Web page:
Review: Myopia control strategies recommendations from the 2018 WHO/IAPB/BHVI Meeting on Myopia

Marcus Ang, Judith L. Flanagan, Chee Wai Wong, Andreas Muller, Amanda Davis, Drew Keys, Serge Resnikoff, Monica Jong, Tien Y. Wong, Padmaja R. Sankaridurg

Research output: Contribution to journalReview article

Abstract

Myopia is a major public health problem, particularly in East Asia. In this summary report, we present key findings and recommendations on strategies for myopia control discussed during the meeting jointly organised by the WHO Regional Office for the Western Pacific, the International Agency for the Prevention of Blindness and the Brien Holden Vision Institute. First, myopia prevalence was reported to be increasing, with up to 80% of junior school students with myopia in East Asia. However, common challenges in implementing myopia control strategies on a national level included lack of school screening programme, and paucity of accurate prevalence data. Second, there continues to be broad public misconception about myopia and myopia control, including lack of parental awareness and resistance to wearing spectacles. Third, best practices for myopia management were shared, and recommendations for policy implementation are presented in this review. Key recommendations from this meeting include increased public education to raise parent and teacher awareness; encouragement of increased outdoor time of 2–3 hours per day for schoolchildren—as a practical public health intervention that has been shown to potentially reduce onset and progression of myopia. Governments and non-governmental organisations are encouraged to collaborate, especially education and health ministries to develop national myopia prevention programme. Lastly, it is important to emphasise that the key recommendations, such as increasing outdoor time for schoolchildren, are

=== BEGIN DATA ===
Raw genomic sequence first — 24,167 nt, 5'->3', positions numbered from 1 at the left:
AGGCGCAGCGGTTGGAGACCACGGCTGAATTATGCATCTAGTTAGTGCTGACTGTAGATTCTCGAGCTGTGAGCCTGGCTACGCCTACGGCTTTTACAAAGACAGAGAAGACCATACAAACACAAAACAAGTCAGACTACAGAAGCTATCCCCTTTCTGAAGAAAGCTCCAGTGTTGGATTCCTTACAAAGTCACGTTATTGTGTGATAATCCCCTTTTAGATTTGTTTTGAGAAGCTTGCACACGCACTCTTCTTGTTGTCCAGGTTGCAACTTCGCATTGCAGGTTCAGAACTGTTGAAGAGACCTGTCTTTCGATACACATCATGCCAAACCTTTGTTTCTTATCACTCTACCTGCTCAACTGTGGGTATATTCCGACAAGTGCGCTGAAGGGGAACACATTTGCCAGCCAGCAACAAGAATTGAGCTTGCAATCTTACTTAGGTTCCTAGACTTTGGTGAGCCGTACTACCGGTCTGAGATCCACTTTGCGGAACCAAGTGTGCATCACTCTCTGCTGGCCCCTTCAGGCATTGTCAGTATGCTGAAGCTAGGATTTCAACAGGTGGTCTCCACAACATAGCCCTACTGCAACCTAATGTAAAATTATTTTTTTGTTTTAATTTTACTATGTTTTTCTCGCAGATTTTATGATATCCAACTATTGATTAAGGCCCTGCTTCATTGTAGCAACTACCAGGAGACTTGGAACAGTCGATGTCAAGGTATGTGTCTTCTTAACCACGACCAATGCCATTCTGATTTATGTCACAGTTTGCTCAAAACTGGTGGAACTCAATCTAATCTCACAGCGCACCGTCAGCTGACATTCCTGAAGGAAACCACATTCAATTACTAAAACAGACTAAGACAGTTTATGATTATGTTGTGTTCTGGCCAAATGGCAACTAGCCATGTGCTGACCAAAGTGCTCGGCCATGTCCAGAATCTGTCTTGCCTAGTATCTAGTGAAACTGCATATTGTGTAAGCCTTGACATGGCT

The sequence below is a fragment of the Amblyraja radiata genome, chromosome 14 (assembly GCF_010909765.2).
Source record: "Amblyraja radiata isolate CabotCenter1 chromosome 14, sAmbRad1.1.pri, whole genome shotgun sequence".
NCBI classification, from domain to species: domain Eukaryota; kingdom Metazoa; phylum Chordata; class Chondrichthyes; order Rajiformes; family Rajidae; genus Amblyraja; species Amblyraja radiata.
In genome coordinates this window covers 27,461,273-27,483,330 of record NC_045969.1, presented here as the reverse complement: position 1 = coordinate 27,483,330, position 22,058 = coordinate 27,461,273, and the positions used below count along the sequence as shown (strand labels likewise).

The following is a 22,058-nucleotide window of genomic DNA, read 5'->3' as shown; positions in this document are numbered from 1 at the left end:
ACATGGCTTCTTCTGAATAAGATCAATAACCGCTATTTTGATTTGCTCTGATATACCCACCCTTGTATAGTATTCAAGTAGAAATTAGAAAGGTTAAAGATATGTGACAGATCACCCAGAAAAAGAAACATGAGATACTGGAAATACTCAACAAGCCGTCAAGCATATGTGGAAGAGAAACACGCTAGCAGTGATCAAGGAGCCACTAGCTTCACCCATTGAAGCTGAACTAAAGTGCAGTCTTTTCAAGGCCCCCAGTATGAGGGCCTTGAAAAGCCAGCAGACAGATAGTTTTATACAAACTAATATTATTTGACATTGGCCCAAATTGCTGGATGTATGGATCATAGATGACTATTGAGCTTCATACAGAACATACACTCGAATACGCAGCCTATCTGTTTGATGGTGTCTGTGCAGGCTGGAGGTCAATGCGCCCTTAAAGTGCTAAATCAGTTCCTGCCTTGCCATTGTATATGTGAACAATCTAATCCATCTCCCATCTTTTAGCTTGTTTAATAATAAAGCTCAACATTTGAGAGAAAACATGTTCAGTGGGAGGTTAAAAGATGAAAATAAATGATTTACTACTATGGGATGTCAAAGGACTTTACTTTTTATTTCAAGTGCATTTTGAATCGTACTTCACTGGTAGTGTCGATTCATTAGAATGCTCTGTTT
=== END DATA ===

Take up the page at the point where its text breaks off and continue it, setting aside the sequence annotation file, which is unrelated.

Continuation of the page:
specific for East Asian nations in the Western Pacific region and may not be entirely applicable for Western Nations.
Original languageEnglish
Pages (from-to)1-6
Number of pages6
JournalBritish Journal of Ophthalmology
DOIs
Publication statusE-pub ahead of print - 26 Feb 2020
Externally publishedYes

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